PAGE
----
Thursday, June 20, 2013

Twins/Zealand/Hale 6/19/13

Working title: I'm not being a Negative Nancy, I'm Realist Randy

Peaks: North Twin, South Twin, Mt. Guyot, Zealand Mountain, Mt. Hale

Trails: North Twin Trail, North Twin Spur, Twinway, Lend-A-Hand Trail, Hale Brook Trail

Mileage/time: 17 miles, 5723 feet of gain, book time of 11:19, actual time of 11:14 (for me)

"That men do not learn very much from the lessons of history is the most important of all the lessons of history" ~ Aldous Huxley

Believe me, I'm one of them, but I'm trying. I've been very mindful of this quote recently, and it's helped keep me focused on making solid life decisions, instead of giving in to what feels comfortable, and giving in to what feels right.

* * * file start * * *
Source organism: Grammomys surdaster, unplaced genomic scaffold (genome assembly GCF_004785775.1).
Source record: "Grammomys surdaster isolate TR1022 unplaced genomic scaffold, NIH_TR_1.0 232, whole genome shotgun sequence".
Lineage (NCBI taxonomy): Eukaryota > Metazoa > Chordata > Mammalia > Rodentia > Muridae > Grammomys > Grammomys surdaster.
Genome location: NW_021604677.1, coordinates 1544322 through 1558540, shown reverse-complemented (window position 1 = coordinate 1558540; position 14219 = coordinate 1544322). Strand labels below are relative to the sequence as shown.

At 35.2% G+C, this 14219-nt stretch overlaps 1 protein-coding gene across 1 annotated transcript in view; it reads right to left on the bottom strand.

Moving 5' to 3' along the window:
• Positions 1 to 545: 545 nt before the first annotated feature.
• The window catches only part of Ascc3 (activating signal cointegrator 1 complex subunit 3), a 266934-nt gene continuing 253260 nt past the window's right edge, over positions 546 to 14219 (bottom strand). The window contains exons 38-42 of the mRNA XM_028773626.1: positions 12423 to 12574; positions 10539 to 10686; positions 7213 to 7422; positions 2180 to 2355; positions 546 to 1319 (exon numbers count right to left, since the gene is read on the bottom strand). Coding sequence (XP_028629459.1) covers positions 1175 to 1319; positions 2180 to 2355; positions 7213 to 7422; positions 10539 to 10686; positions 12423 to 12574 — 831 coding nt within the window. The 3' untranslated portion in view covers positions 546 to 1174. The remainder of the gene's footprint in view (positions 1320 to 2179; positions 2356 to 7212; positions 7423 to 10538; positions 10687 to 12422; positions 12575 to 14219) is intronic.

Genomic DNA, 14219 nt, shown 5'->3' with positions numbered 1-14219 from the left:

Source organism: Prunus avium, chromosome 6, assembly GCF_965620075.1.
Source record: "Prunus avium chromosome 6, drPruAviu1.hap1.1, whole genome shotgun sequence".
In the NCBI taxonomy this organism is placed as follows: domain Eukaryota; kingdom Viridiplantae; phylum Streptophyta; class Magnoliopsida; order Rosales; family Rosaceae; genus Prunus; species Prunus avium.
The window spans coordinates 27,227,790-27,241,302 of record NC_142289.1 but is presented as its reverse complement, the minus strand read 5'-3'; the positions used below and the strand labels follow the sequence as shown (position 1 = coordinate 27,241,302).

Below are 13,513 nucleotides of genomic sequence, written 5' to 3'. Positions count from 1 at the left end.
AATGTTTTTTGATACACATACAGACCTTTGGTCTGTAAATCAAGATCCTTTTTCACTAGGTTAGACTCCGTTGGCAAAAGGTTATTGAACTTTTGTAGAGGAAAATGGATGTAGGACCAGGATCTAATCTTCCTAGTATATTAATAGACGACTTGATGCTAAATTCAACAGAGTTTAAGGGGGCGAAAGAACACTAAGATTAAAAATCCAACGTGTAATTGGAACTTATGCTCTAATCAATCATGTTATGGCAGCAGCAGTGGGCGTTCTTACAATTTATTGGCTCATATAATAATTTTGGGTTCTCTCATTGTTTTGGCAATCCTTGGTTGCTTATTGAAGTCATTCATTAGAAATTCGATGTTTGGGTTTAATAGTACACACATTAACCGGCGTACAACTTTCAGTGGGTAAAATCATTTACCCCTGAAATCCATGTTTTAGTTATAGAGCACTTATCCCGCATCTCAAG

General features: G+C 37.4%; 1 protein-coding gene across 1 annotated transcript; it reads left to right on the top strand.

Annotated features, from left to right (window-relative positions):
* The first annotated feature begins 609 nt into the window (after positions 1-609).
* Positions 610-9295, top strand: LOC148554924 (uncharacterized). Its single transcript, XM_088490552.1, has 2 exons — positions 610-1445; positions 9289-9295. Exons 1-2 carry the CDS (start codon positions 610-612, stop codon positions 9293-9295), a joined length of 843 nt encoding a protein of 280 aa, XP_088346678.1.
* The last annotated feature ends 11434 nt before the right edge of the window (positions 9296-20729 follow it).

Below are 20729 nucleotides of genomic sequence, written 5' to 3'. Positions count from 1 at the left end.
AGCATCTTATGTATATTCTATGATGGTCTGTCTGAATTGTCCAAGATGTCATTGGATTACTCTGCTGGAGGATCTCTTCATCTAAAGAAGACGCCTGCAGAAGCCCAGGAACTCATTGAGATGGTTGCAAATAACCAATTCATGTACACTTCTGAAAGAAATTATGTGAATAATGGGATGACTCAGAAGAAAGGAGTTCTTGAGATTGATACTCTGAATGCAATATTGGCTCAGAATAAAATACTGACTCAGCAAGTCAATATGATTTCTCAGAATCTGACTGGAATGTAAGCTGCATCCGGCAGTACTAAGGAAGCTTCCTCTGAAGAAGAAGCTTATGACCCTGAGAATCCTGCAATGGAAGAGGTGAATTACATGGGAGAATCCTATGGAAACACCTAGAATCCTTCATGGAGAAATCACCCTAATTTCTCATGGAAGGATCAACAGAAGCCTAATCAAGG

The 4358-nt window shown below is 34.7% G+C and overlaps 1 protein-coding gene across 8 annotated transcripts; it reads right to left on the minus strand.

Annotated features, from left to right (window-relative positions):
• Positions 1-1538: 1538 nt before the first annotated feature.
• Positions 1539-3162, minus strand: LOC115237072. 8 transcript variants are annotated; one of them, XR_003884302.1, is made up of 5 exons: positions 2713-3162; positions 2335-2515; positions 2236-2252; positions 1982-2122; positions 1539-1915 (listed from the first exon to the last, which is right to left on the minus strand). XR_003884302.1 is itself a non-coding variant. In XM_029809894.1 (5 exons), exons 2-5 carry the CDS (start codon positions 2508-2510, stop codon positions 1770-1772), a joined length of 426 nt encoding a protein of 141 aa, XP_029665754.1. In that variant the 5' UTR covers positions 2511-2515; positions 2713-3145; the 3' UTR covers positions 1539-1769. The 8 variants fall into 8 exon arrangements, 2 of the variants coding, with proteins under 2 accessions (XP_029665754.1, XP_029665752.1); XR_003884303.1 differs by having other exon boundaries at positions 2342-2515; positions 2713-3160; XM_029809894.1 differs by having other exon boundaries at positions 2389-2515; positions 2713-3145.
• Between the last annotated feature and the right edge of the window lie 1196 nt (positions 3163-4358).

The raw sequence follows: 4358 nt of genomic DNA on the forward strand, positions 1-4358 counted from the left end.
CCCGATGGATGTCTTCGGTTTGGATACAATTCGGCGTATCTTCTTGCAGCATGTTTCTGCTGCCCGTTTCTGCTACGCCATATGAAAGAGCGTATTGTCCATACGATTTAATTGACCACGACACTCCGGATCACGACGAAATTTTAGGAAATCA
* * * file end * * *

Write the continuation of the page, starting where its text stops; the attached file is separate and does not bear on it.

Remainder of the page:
So instead of doing something about my Wednesday conundrum, I decided I'd hike. Jes had posted that she was hiking a Hale/Zealand/Twins loop with her son and a girl named Heather (from Maine!), involving the old Firewardens Trail. I thought they were going up the abandoned trail, so I planned on meeting up with them on South Twin, and joining them for their descent. There was some misunderstanding, as they were planning on going down the Firewardens, but I'll get to that.

I don't think I've ever started this big of a hike (or what turned into this big of a hike) so late in the day. Work ran until 6 Wednesday morning, I had breakfast with my friend and co-worker Heather (different Heather), ran some errands, and got myself on the road. Battling traffic the whole way, I pulled into the full lot at the North Twin trailhead around 10:35, and parked on the side of the road. Changing, I mustered up all the energy I had, as I had a goal. Reach the summit of South Twin in 3 hours from the lot. The time was 10:56.